• Robin

      August 21, 2012 at 8:32 PM

      Great ideas! I’ll have to try. I have added plain greek yogurt to a baked potatoe instead of sour cream. Very tasty!

  20. Christina

    May 26, 2012 at 3:02 PM

    This is a great post! One thing I like about Greek yogurt is how filling it is. It can truly carry me past that mid afternoon “I want to put anything in my mouth” slump.

    Just wanted to mention also that there are some flavored Greek yogurts that may temper that sour flavor (but check for sugar content.)

  21. Robin

    August 21, 2012 at 8:30 PM

    I love, love LOVE greek yogurt! I sometimes have it twice a day (one for breakfast and one for desert) either with fresh fruit and/or granola or without. I love the fact that its so low in calories and tastes so yummy! My quick go to breakfast!

  22. Ruth

    August 25, 2012 at 8:32 PM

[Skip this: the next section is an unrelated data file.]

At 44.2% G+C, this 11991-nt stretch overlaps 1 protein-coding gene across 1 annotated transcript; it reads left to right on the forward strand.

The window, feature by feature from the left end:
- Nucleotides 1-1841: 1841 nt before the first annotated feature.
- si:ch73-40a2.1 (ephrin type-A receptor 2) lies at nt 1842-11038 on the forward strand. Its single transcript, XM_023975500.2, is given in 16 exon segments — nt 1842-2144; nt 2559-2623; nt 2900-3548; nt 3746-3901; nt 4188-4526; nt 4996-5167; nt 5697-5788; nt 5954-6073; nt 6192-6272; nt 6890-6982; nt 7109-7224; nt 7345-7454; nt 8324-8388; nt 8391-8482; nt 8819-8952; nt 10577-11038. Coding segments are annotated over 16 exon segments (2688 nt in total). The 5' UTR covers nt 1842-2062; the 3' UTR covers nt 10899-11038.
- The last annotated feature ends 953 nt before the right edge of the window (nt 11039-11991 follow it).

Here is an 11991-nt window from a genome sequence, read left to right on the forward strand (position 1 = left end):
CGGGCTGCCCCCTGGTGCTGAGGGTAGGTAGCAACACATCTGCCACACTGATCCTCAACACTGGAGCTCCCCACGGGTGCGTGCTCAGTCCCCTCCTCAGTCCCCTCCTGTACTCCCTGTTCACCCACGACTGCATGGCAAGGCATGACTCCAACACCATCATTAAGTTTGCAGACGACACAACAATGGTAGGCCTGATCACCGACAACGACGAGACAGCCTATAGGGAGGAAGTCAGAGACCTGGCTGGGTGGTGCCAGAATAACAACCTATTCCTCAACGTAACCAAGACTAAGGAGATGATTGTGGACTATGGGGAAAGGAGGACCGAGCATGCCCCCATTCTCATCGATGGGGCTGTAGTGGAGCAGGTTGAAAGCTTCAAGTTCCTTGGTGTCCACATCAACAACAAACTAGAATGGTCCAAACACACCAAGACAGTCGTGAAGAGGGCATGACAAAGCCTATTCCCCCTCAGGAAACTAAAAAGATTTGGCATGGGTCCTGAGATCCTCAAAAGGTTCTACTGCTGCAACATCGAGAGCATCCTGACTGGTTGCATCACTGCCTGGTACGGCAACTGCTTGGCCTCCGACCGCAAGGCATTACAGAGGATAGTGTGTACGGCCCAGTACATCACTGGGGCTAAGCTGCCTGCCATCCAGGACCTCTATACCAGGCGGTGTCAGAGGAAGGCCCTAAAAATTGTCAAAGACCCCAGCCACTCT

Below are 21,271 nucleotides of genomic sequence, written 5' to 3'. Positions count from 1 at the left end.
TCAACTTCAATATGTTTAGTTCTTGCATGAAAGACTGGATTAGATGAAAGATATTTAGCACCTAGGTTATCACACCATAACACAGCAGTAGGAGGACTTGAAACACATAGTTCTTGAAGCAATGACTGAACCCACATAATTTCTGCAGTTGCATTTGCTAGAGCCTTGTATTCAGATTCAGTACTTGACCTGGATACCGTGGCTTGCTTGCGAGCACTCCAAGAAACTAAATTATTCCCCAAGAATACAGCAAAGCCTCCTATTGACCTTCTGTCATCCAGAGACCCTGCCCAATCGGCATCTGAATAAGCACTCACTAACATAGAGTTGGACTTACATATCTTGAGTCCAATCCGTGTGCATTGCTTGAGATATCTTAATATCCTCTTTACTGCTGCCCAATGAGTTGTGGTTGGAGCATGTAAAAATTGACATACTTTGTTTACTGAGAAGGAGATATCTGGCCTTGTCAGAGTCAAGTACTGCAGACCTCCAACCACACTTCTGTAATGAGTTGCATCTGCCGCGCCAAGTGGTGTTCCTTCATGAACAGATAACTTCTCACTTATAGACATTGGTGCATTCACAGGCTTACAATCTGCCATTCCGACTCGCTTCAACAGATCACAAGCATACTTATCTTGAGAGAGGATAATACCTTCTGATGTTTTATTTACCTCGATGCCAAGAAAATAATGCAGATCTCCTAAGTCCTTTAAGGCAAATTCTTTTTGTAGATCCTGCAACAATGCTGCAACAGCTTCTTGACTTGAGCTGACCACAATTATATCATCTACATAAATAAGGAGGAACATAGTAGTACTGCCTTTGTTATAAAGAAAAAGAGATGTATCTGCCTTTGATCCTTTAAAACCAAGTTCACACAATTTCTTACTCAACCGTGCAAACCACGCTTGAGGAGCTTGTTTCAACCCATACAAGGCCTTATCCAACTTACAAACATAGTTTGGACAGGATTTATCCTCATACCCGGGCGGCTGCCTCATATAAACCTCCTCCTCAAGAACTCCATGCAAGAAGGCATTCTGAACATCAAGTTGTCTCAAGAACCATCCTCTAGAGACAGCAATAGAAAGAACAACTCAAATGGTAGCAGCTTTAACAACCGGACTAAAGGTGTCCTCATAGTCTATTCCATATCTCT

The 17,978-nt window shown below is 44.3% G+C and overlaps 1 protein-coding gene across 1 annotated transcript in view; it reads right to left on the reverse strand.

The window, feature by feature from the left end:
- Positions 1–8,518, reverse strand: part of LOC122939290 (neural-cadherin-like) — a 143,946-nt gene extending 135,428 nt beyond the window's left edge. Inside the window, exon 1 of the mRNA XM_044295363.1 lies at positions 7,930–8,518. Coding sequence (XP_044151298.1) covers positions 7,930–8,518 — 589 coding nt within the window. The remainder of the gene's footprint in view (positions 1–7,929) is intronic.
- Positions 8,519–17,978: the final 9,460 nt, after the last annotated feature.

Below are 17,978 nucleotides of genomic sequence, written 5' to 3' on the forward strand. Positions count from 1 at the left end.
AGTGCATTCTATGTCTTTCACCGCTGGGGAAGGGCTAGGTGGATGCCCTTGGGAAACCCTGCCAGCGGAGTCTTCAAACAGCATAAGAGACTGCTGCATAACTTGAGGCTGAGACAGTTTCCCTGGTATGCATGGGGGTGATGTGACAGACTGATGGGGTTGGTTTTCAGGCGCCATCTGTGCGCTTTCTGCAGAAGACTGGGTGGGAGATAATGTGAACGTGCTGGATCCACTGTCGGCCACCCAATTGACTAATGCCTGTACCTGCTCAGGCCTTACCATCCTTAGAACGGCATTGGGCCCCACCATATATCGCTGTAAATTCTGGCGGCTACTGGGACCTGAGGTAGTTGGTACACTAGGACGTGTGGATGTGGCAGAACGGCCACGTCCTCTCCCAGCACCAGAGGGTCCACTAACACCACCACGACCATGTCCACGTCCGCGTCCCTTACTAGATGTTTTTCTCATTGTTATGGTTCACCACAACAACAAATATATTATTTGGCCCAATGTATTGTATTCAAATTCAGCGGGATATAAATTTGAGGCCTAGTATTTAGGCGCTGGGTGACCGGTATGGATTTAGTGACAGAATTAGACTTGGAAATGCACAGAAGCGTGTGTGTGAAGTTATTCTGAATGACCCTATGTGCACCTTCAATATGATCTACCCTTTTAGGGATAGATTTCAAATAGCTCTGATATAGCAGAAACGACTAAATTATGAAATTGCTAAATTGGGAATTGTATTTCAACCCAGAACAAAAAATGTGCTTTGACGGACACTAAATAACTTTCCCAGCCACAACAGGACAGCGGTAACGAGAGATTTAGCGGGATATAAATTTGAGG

I had Greek yogurt and some precooked Quinoa for breakfast with cinnamon, honey and a tiny sprinkle of flax seeds, raisins and walnuts. I was surprised how much I liked the quinoa lol, finally after trying a few different ways, I have found a way to enjoy it.

  23. Thembi

    September 23, 2012 at 2:37 PM

    I know I’m late to this thread but um hello…tzatziki! Google up any old recipe and theyll all do. Greek yogurt, a little lemon juice, dill, garlic, and chopped cucumbers. Its so good I end up dipping more cucumbers in it or using it as the centerpiece to a wrap filled with veggies like more cukes, tomatoes, sprouts, and lettuce.

  24. Adaobi

    December 17, 2012 at 11:58 PM

    mashed banana, a tbsp of peanut butter, and a sprinkling of chocolate chips. absolutely decadent

  25. Aisha

    January 3, 2013 at 11:48 AM

    I also use it to deep condition my hair.

  26. Linda

    January 10, 2013 at 12:58 PM

    I will try the yogurt, my doctor says I really need to for healthy reasons. It is just so hard to smell, look at and taste. I tried it in a smoothy, but still I did not like the taste.

    • Erika Nicole Kendall

      January 11, 2013 at 6:52 AM